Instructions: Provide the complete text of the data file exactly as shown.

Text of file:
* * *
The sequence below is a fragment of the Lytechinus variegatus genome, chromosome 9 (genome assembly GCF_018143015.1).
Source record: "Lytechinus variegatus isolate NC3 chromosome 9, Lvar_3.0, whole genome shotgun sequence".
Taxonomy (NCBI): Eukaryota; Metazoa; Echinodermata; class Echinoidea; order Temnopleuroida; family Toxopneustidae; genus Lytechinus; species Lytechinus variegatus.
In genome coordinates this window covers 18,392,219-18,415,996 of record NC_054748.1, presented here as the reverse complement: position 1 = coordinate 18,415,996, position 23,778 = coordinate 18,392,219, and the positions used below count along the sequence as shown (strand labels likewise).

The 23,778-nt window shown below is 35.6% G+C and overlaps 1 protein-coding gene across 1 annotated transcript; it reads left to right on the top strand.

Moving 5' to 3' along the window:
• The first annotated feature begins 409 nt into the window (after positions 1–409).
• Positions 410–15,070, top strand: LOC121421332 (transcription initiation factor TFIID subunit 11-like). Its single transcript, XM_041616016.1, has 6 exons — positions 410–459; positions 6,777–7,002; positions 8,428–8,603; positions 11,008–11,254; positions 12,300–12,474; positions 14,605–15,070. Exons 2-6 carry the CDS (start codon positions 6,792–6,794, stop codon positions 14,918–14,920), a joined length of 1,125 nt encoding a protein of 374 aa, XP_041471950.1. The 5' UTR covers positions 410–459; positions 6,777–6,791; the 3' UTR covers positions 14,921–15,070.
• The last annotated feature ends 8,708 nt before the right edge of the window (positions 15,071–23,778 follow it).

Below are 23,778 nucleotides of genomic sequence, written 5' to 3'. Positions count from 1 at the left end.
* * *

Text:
The sequence below is a fragment of the Lytechinus variegatus genome, chromosome 9 (genome assembly GCF_018143015.1).
Source record: "Lytechinus variegatus isolate NC3 chromosome 9, Lvar_3.0, whole genome shotgun sequence".
Taxonomy (NCBI): Eukaryota; Metazoa; Echinodermata; class Echinoidea; order Temnopleuroida; family Toxopneustidae; genus Lytechinus; species Lytechinus variegatus.
In genome coordinates this window covers 18,392,219-18,415,996 of record NC_054748.1, presented here as the reverse complement: position 1 = coordinate 18,415,996, position 23,778 = coordinate 18,392,219, and the positions used below count along the sequence as shown (strand labels likewise).

The 23,778-nt window shown below is 35.6% G+C and overlaps 1 protein-coding gene across 1 annotated transcript; it reads left to right on the top strand.

Moving 5' to 3' along the window:
• The first annotated feature begins 409 nt into the window (after positions 1–409).
• Positions 410–15,070, top strand: LOC121421332 (transcription initiation factor TFIID subunit 11-like). Its single transcript, XM_041616016.1, has 6 exons — positions 410–459; positions 6,777–7,002; positions 8,428–8,603; positions 11,008–11,254; positions 12,300–12,474; positions 14,605–15,070. Exons 2-6 carry the CDS (start codon positions 6,792–6,794, stop codon positions 14,918–14,920), a joined length of 1,125 nt encoding a protein of 374 aa, XP_041471950.1. The 5' UTR covers positions 410–459; positions 6,777–6,791; the 3' UTR covers positions 14,921–15,070.
• The last annotated feature ends 8,708 nt before the right edge of the window (positions 15,071–23,778 follow it).

Below are 23,778 nucleotides of genomic sequence, written 5' to 3'. Positions count from 1 at the left end.